P&Z Commission, aldermen begin consideration for regulating medicinal marijuana sales, manufacturing in Owensville

Dave Marner
Managing Editor

With sales of medicinal marijuana being allowed in Missouri starting in 2020, elected officials in communities like Owensville are determining how sales and manufacturing of cannabis products can be regulated within city limits.

Travis Hernandez, the city’s contract engineer through Archer-Elgin, told Planning and Zoning Commission members and several Board of Aldermen members that the state is “quickly proceeding with its regulations” ahead of the voter-approved sales of medical marijuana and related products which will begin in January 2020.

“The city is going to have to make a decision on where they would allow those facilities,” Hernandez told the planners and elected officials at the June 24 P&Z meeting.

He noted city officials could create their own restrictions on issues like distances from schools, churches and day care facilities or follow regulations already established for business such as package liquor stores and taverns.

These established restrictions typically follow state statutes such as 1,000 feet from a school.

“We’re fastly approaching the deadline to begin,” Hernandez said. “I know we’ve had a few inquiries.”

He noted the state would begin issuing dispensary licenses as of Dec. 31 —180 days after state law authorized by voter approval goes into effect.

Peggy Farrell, the city’s deputy clerk who keeps minutes for the planning commission, said there have inquiries made at City Hall from persons interested in operating dispensaries as a “store-front type business.”

And, she asked, “Do you allow people to grow here?”

Mayor John Kamler chimed in that he believed a local pharmacy would “probably apply if we allow it.”

Tom Lahmeyer, chairman of the P&Z group, added that if the city allowed dispensaries to operate in the city, “at least  Owensville would get some taxation..”

Along with local sales taxes, medical marijuana and related cannabis-infused edible products will also be taxed an additional 4 percent which is designated for the Missouri Veterans’ Health and Care Fund established through voter approval of Amendment 2 in November 2018.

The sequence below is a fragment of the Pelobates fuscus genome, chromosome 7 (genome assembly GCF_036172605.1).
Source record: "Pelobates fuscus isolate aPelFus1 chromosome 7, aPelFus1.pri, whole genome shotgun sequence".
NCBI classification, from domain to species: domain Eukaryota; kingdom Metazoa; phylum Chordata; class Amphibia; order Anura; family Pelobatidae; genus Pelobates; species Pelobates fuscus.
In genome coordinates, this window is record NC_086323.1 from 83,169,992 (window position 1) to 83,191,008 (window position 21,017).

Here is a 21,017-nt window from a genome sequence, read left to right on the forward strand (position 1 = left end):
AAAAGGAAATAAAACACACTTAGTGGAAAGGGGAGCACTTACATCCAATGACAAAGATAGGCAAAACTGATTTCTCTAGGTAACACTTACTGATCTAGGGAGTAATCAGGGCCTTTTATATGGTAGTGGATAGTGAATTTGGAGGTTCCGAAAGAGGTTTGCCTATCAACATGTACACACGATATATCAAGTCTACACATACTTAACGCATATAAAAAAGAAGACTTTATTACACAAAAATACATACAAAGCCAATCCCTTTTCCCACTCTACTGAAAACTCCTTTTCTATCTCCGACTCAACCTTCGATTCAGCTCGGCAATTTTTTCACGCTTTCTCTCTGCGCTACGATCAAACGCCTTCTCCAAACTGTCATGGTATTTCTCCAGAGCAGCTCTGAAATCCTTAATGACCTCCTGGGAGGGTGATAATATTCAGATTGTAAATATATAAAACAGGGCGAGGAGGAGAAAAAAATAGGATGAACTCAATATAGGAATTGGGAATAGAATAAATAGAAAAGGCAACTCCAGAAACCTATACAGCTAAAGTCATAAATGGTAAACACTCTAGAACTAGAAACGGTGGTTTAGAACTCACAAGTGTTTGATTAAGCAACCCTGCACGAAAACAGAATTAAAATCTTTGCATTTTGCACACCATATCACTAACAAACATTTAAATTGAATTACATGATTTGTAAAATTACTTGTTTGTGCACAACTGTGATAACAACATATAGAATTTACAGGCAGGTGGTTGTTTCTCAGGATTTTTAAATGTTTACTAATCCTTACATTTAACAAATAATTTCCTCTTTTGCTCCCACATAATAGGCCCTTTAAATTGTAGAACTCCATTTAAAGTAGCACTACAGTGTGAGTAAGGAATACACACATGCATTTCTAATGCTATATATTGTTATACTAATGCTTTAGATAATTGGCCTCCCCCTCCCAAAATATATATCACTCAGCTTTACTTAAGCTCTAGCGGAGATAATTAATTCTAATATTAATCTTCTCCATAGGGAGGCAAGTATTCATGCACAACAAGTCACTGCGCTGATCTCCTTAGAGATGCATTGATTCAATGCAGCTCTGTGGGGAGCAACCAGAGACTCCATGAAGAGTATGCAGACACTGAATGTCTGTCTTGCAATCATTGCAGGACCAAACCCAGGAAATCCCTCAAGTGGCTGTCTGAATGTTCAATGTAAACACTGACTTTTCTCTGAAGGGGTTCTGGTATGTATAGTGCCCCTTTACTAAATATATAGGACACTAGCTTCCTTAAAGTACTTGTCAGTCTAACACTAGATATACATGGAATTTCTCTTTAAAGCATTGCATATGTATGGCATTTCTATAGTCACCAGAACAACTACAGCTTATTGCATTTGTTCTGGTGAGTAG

The Missouri Municipal League provided its member cities a list of talking points to assist planning commissions and elected officials address the immediate concerns related to this new industry.

Hernandez told Owensville officials that St. Clair’s governing board dropped the 1,000-foot restriction down to 750 feet. Sullivan was also scheduled for a “big discussion on distances,” he told the group based on what he had been told.

Sullivan officials were planning to hold a public hearing on the subject last night (Tuesday).

Hernandez said cities are typically addressing zoning classifications for the growing of marijuana plants and production of edible products through M-1 (manufacturing) designations. Sales of finished products are typically allowed in areas zoned as general commercial districts.

Allowances for these types of production and sales would also require approval of conditional use permits, officials on both boards were informed.

Hernandez was tasked with preparing a map of these zoning district’s which reflect locations of schools, churches and day cares.

He did not attend the city’s Board of Aldermen meeting on Monday and the topic was not discussed by the elected officials.

Farrell said she had forwarded the city’s attorney the information received from the MML.

“I just wanted to get this in front of the board,” said Hernandez at the P&Z session.